Lefteris Gyro

190 E Main St. Mount Kisco, NY 10549 • (914) 242-8965 • lefterisgyro.com

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I have eaten at all three locations, Tarrytown, Mount Kisco and Yonkers (Ridge Hill), not so much because I am a Lefteris groupie, but more because I like a good gyro and no matter where you are in Westchester, Lefteris is never too far away. And while I wish I could regale you with stories of magnificently thin lamb shavings, sprinkled with pixie dust, the greatness of Lefteris is born more from the rules of supply and demand than any culinary hocus-pocus. Put plainly, they are the only game in town.

And currently Lefteris is winning that game 3-0, because all three locations appear to be doing a good business. Partly due to the kid friendly/family friendly vibe. And partly due to the insanely generous portions for bargain basement prices. When I have it delivered, one order of the gyro platter is enough to feed me for two nights, making it less than eight bucks a meal. Note to the penny pincher.

Please take the knife count below with a grain of salt though. The stuffed grape leaves are crap and you can find better spinach pie at Stew Leonard’s, but the pitas always come warm and the gyro meat and souvlaki seldom miss the mark- that mark being a very casual Greek fix. They’re definitely not trying to be MP Taverna (not that MP impressed me either). So recalibrate your expectations and go for some good, quick, cheap, Greek eatin’ and you’ll be happier than Socrates… before he drank the hemlock.

3 teeth

Beyoglu

1431 3rd Ave. New York, NY 10028 • (212) 650-0850
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This and Pasha are my two favorite Turkish restaurants in the city. Although as I write this, I’m thinking Beyoglu might have the edge. First, the decor is fun and lively and the service is friendly- which is par for the course at pretty much every Turkish restaurant in the city. And then the bread and cacik comes (cacik is the Turkish version of the yogurt/garlic/herb concoction you find in Greek and Indian cuisine as well)… But their cacik is out of this world. Fresh, homemade yogurt so thick and creamy it’s like eating it right out of the cow. That, coupled with their warm, fresh baked Ramadan-style bread, and you’ll be in heaven before the food even arrives.

As for the mezzes (appetizers) they are all excellent. The spinach pie, the octopus- even the entrees were both solid. The only things I wish they had are mucver, lahmacun and midye dolma. But it’s been a while since I’ve been there, so maybe they’ve added them. Guess I’ll have to go back and see.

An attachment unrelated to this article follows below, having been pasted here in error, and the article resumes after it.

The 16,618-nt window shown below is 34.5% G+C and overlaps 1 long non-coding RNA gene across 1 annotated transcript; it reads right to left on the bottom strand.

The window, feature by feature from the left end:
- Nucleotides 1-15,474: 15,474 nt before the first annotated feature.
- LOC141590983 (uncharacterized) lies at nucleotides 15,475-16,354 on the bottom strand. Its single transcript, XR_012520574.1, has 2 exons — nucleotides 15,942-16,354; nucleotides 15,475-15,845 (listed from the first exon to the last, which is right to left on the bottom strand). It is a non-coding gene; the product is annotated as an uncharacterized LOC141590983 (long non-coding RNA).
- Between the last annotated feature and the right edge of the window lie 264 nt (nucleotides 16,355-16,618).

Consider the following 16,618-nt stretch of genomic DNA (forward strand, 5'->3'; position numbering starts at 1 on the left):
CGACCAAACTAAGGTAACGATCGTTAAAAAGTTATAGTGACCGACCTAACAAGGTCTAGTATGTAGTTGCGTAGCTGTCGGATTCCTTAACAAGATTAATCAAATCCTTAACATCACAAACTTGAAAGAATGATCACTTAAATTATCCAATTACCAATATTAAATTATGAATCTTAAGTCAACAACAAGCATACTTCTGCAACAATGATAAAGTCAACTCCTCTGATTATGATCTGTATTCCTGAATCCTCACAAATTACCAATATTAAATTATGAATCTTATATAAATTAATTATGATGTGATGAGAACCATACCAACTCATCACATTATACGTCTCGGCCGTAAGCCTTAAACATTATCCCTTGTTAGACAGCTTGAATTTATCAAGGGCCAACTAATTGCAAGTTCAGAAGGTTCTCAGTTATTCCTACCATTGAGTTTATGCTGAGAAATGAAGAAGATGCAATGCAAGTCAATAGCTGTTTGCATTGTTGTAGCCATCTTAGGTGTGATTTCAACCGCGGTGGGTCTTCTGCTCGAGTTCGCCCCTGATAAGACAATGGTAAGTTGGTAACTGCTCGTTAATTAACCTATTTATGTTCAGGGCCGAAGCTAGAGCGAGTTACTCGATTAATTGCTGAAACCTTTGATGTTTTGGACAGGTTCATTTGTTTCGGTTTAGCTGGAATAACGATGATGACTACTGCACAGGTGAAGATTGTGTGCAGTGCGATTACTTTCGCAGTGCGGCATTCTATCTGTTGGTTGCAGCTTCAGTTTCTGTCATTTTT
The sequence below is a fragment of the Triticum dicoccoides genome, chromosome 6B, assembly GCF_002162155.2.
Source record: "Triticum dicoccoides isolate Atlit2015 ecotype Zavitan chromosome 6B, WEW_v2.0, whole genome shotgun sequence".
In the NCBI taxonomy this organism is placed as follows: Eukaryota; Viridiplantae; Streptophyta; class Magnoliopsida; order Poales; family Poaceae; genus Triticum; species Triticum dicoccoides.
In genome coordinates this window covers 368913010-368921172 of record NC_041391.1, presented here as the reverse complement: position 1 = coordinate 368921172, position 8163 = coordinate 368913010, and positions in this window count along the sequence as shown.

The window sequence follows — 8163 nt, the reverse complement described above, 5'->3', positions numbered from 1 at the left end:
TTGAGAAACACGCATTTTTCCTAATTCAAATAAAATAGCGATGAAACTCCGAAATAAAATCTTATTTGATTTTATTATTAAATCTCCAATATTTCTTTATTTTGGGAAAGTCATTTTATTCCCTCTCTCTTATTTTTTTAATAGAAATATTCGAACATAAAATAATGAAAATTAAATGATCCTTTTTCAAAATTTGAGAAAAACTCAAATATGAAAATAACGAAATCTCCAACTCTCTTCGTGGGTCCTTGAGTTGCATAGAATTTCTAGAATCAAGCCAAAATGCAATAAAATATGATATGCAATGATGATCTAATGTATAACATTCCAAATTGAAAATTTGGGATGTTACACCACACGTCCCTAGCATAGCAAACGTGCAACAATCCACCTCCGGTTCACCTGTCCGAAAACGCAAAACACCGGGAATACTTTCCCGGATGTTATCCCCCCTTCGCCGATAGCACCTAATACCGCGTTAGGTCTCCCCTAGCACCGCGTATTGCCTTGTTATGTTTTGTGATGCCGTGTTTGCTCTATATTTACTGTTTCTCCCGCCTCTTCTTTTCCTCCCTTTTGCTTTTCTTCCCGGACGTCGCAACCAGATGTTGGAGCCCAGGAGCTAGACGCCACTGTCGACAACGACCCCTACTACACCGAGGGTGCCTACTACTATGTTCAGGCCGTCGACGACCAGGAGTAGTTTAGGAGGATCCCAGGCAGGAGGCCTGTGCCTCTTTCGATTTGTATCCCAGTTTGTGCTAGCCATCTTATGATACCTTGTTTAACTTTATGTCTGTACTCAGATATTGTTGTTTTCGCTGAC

4 teeth

 

Mythos

Symi Harbor 85600, Symi, Greece • +30 22460 71488
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We went here on a recommendation from our hotel, which claimed that the chef at Mythos was the “most consistent” in Symi. Well, we assumed he meant consistently good, but from what I could see, consistently chatty is more like it. He is perpetually fluttering from table to table like a social butterfly, meanwhile, his kitchen is churning out turd after turd.

Eleven courses we endured through the chef’s meze tasting, explained on the menu as the best of his best, and out of all eleven we only bothered to finish two. That’s not to say that all nine of the remainders sucked, but most of them did, with a few mediocre stragglers.

Of them, the spinach pie was by far the worst I have ever had. Like something you’d expect to find in a high school cafeteria. So soggy and lifeless his citizenship should almost be revoked for such a blight on Greek cuisine.

Next, a half notch up from shitsville was the shell stuffed with slop, or as they called it, shrimp and cheese. But it was so bland and over-cheesed that you could barely find the miniscule frozen shrimps hidden within in its mediocrity. Needless to say this was another one bite and done dish.

Working our way further through the chef’s tour de farce, we had a underwhelming mousaka and an equally prosaic lamb with rosemary.

Even the bookends of the meal were tragic. The bread was a touch stale, the salad was limp and over-dressed and both desserts tasted like bricks of cream. One marginally flavored with lemon. The other with banana.

But to be fair, the eggplant dish with sweet potato and berry jam, as well as the seafood risotto, were both relatively good. Then again, McDonald’s is relatively gourmet when you are relatively starving in the desert.

The only things that rose to a level of great were the rooftop setting, which has a pleasant view overlooking the harbor, the wait staff who was friendly and attentive, the kalamata olives, which the chef obviously doesn’t make, but rather purchases and then pulls out of a jar to serve and finally the lamb kebab with a spicy sweet sauce and tzatziki. Congratulations. I guess in Stockholm he learned that if you throw enough darts at the board eventually one of them is bound to hit. That said, even the kebab was dry and overcooked, but fortunately the sauce covered it up.

1 tooth